Last week saw the 20th Anniversary of the underrated third album “Blackout” by Huntington Beach California’s (hed)p.e., a record once dismissed by frontman Jared Gomes as “Corporate Junk”. He has long claimed to have given in to the pressure from their then label Jive Records to create an all out Nu-Metal record that brought forward
“You know me then you know I really have no friends, Get a high a lot, I drink and drive a lot, The innocent they die a lot, Now don’t be fooled when you see me smile a lot, Cause I go punk rock, blow up ya’ whole block…” ~ “Wake Up” by (hed)p.e.
Having previously recorded a version of “Crosstown Traffic” by Jimi Hendrix in the dim and distant past, (hed)p.e. have announced an all new covers album titled “70s Hits From the Pit” will be releasing via Suburban Noize Records on 24th February. Said to cross Punk Rock and Classic Rock with the bands own G-Punk style,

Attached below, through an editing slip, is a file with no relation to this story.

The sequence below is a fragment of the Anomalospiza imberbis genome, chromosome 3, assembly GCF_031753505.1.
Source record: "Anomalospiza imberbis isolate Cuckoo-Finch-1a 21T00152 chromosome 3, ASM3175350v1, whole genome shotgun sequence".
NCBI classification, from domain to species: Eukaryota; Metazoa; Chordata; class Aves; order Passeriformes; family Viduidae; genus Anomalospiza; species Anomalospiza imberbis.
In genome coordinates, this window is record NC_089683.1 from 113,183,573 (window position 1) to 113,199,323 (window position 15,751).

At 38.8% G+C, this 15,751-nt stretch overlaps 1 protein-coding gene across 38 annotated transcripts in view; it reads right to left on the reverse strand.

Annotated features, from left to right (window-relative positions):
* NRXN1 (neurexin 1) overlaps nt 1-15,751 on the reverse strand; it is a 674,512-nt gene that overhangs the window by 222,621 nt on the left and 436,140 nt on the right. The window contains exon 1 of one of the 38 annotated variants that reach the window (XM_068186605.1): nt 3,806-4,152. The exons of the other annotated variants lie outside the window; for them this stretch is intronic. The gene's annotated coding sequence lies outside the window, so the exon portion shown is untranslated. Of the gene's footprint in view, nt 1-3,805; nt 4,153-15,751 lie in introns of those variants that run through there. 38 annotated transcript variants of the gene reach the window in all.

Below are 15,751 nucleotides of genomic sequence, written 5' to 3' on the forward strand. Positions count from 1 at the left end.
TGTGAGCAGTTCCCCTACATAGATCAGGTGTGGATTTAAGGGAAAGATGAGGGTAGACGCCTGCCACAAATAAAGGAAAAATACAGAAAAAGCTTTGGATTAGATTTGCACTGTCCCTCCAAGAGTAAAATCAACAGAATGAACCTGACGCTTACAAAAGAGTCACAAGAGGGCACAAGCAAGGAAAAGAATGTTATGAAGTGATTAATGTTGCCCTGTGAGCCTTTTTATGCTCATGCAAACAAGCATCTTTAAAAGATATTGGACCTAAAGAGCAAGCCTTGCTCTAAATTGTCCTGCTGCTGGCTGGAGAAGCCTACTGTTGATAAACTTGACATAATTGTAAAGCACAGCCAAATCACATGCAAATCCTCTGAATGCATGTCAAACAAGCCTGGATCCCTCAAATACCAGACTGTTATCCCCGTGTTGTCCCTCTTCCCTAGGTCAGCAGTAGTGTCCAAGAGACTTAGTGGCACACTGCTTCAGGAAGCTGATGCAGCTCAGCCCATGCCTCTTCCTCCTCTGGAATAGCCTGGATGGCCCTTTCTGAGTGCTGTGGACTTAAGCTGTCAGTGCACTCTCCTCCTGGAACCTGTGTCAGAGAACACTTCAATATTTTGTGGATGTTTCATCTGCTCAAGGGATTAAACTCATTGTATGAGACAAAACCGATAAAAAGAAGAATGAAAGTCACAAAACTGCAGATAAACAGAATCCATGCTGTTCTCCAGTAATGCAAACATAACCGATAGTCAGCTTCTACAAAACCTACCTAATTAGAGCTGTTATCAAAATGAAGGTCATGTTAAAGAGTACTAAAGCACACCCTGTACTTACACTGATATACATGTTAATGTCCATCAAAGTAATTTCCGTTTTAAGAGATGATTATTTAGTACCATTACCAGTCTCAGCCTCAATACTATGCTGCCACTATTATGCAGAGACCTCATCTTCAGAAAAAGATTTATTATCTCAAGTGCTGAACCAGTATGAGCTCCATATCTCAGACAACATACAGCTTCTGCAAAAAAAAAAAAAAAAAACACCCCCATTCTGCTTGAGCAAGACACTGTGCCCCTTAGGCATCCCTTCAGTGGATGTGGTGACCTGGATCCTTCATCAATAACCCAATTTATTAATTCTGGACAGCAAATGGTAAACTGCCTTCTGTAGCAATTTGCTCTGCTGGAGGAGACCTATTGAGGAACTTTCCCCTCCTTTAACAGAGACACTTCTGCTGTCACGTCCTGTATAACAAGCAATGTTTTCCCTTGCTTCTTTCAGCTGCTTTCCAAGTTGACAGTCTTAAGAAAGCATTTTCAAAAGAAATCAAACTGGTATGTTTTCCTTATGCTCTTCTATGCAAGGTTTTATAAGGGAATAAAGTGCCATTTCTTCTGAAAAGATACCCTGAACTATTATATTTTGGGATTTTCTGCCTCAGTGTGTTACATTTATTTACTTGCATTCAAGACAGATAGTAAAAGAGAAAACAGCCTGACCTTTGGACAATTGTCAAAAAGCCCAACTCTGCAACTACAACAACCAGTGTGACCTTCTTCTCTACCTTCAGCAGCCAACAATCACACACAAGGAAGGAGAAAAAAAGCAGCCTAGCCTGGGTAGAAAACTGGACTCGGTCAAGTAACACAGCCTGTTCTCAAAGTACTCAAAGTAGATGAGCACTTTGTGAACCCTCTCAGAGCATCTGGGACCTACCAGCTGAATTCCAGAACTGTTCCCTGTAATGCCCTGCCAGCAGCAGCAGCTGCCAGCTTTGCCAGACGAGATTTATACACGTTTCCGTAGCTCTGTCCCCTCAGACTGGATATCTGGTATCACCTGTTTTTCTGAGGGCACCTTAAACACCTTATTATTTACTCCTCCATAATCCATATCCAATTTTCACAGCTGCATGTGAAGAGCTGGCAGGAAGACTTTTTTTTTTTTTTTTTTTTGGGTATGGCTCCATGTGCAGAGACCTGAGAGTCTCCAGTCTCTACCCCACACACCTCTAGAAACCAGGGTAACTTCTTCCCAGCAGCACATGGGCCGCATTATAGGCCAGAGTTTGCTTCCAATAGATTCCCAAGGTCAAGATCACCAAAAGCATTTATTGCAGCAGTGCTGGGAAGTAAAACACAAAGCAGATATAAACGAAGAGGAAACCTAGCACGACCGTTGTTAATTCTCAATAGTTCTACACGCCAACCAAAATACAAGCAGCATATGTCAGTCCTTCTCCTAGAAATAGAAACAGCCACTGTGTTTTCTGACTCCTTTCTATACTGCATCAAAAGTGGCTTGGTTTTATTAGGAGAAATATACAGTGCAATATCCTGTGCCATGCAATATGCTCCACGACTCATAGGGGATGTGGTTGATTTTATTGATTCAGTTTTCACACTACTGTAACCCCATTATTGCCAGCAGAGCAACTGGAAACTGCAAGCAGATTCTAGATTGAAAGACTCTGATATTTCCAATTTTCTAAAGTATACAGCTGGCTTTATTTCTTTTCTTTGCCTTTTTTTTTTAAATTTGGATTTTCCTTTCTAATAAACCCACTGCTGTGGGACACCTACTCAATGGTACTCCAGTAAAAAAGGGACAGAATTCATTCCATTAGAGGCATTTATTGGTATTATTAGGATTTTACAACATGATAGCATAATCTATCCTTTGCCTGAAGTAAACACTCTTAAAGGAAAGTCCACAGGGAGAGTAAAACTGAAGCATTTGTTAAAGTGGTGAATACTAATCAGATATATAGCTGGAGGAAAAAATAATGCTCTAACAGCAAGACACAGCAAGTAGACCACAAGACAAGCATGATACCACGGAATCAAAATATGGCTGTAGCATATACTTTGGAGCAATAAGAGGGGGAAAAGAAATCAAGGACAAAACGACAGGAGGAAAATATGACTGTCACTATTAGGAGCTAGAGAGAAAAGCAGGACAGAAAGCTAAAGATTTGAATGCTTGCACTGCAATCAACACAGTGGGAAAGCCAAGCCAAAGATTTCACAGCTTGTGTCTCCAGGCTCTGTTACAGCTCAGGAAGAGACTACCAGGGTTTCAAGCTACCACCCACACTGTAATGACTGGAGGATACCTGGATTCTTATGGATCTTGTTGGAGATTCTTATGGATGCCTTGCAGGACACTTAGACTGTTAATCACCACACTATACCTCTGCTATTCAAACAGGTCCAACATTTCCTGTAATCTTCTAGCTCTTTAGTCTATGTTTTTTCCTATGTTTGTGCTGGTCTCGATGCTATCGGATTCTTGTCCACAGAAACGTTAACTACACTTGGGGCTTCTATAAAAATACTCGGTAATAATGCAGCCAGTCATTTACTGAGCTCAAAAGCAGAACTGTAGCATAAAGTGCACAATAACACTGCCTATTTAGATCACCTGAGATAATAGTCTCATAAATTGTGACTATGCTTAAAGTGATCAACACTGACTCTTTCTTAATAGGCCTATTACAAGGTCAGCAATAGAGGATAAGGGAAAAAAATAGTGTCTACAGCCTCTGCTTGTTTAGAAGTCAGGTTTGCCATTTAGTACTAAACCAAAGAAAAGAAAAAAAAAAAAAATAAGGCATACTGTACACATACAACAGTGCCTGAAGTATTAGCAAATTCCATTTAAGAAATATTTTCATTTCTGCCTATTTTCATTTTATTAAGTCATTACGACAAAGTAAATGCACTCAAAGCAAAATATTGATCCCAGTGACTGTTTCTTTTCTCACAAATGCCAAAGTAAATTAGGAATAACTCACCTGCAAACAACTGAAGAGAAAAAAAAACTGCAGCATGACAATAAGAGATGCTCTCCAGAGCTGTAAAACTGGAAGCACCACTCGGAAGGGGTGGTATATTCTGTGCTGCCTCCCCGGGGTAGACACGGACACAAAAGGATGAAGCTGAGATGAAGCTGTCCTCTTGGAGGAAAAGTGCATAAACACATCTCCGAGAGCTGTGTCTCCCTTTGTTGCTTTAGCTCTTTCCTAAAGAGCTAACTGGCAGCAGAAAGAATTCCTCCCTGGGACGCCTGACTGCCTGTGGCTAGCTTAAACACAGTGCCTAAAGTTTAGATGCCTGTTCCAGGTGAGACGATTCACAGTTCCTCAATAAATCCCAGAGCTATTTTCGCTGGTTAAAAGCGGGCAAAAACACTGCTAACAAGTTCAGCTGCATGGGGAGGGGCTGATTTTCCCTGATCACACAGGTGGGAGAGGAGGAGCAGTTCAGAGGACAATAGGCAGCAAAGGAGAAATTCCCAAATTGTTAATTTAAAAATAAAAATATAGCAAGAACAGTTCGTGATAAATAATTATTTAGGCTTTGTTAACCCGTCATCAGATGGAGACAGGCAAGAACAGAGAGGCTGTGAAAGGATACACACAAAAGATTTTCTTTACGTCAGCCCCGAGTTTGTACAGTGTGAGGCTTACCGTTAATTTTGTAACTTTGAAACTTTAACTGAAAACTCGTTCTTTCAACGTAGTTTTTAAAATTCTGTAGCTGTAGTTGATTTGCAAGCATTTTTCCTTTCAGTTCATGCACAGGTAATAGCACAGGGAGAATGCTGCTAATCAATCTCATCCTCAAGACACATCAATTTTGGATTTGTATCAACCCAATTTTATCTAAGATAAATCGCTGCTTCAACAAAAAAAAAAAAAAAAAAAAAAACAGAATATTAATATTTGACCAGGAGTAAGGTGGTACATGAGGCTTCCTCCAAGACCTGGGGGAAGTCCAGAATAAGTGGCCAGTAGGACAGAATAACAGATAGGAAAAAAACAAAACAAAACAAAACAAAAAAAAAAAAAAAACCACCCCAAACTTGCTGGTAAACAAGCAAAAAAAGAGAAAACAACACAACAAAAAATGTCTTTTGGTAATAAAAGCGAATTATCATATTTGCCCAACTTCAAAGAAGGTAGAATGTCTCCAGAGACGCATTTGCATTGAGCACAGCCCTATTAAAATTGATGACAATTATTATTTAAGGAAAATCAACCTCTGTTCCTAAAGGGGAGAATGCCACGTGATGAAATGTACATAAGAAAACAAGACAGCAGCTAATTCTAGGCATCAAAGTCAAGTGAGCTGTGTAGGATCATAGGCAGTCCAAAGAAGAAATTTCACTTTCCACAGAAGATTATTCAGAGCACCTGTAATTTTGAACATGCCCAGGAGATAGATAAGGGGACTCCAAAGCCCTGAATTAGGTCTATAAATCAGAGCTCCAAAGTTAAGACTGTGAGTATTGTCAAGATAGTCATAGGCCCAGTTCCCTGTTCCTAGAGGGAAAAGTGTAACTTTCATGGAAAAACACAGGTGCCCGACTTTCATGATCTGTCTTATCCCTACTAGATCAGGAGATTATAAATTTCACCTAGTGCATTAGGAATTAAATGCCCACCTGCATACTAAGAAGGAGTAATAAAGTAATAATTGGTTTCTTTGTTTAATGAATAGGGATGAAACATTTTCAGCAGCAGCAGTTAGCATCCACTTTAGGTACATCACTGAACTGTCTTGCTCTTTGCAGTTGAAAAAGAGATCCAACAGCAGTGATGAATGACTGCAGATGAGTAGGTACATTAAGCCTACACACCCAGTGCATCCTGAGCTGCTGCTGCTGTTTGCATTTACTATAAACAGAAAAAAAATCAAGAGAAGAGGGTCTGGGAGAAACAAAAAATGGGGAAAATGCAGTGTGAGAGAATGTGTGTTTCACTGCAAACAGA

The O2 Academy Islington is tonights destination, a train and tube ride away to a venue which holds a lot of memories for this writer, in the company of a Lewis Hamilton edition can of Monster. It may not say it anywhere on the tin, but it’s peach flavour. One particular night we witnessed Australian
A day late and a buck short [it’s been a week! ~ Ed] it’s time to celebrate 16 years of an album that proved that you don’t have to be heavy to be cool. In 2006 Californian G-Punk outfit (hed)p.e. returned to their roots and in Punk Rock and created an album blending Hip-Hop with
Taking Disturbed frontman David Draiman’s insistence on writing all of his social media in capitals which suggests shouting one step further and removing the spaces between the words of the song names of new album “Stampede” to suggest shouted and obvious subliminal messages controlling our lives, (hed)p.e. continue to share their love for a good